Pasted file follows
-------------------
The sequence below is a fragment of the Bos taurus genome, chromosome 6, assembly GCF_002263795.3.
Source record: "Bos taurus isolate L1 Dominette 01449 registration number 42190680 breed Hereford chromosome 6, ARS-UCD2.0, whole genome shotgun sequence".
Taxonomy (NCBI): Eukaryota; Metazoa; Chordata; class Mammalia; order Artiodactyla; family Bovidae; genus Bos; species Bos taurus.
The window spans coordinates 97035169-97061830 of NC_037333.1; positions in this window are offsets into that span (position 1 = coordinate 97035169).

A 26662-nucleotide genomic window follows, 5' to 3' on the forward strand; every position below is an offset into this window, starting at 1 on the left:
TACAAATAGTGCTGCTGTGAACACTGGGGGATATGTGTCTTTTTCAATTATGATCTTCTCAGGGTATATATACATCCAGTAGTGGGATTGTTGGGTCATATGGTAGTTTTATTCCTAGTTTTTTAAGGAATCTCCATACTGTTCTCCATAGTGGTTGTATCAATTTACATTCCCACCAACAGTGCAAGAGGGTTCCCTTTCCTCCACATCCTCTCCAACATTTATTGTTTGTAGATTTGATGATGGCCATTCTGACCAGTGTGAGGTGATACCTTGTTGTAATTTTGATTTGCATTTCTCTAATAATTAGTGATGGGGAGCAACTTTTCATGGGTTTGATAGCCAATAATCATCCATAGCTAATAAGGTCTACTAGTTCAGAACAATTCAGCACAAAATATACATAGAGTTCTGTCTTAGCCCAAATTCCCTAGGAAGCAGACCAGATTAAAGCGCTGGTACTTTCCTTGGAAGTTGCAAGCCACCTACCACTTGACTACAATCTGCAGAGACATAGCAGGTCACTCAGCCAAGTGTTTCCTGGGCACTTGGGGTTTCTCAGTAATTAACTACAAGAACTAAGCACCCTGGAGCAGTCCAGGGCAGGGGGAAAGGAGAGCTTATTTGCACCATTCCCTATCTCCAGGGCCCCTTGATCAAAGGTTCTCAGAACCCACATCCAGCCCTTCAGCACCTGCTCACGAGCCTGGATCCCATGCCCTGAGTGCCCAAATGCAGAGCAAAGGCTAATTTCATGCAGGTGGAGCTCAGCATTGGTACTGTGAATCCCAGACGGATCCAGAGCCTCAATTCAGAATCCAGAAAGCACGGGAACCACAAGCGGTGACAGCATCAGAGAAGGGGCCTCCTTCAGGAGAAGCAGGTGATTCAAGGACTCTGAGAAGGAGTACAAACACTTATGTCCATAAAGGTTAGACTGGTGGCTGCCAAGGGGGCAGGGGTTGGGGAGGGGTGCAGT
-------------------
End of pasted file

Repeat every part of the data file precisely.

The sequence below is a fragment of the Bos taurus genome, chromosome 6, assembly GCF_002263795.3.
Source record: "Bos taurus isolate L1 Dominette 01449 registration number 42190680 breed Hereford chromosome 6, ARS-UCD2.0, whole genome shotgun sequence".
Taxonomy (NCBI): Eukaryota; Metazoa; Chordata; class Mammalia; order Artiodactyla; family Bovidae; genus Bos; species Bos taurus.
The window spans coordinates 97035169-97061830 of NC_037333.1; positions in this window are offsets into that span (position 1 = coordinate 97035169).

A 26662-nucleotide genomic window follows, 5' to 3' on the forward strand; every position below is an offset into this window, starting at 1 on the left:
TACAAATAGTGCTGCTGTGAACACTGGGGGATATGTGTCTTTTTCAATTATGATCTTCTCAGGGTATATATACATCCAGTAGTGGGATTGTTGGGTCATATGGTAGTTTTATTCCTAGTTTTTTAAGGAATCTCCATACTGTTCTCCATAGTGGTTGTATCAATTTACATTCCCACCAACAGTGCAAGAGGGTTCCCTTTCCTCCACATCCTCTCCAACATTTATTGTTTGTAGATTTGATGATGGCCATTCTGACCAGTGTGAGGTGATACCTTGTTGTAATTTTGATTTGCATTTCTCTAATAATTAGTGATGGGGAGCAACTTTTCATGGGTTTGATAGCCAATAATCATCCATAGCTAATAAGGTCTACTAGTTCAGAACAATTCAGCACAAAATATACATAGAGTTCTGTCTTAGCCCAAATTCCCTAGGAAGCAGACCAGATTAAAGCGCTGGTACTTTCCTTGGAAGTTGCAAGCCACCTACCACTTGACTACAATCTGCAGAGACATAGCAGGTCACTCAGCCAAGTGTTTCCTGGGCACTTGGGGTTTCTCAGTAATTAACTACAAGAACTAAGCACCCTGGAGCAGTCCAGGGCAGGGGGAAAGGAGAGCTTATTTGCACCATTCCCTATCTCCAGGGCCCCTTGATCAAAGGTTCTCAGAACCCACATCCAGCCCTTCAGCACCTGCTCACGAGCCTGGATCCCATGCCCTGAGTGCCCAAATGCAGAGCAAAGGCTAATTTCATGCAGGTGGAGCTCAGCATTGGTACTGTGAATCCCAGACGGATCCAGAGCCTCAATTCAGAATCCAGAAAGCACGGGAACCACAAGCGGTGACAGCATCAGAGAAGGGGCCTCCTTCAGGAGAAGCAGGTGATTCAAGGACTCTGAGAAGGAGTACAAACACTTATGTCCATAAAGGTTAGACTGGTGGCTGCCAAGGGGGCAGGGGTTGGGGAGGGGTGCAGT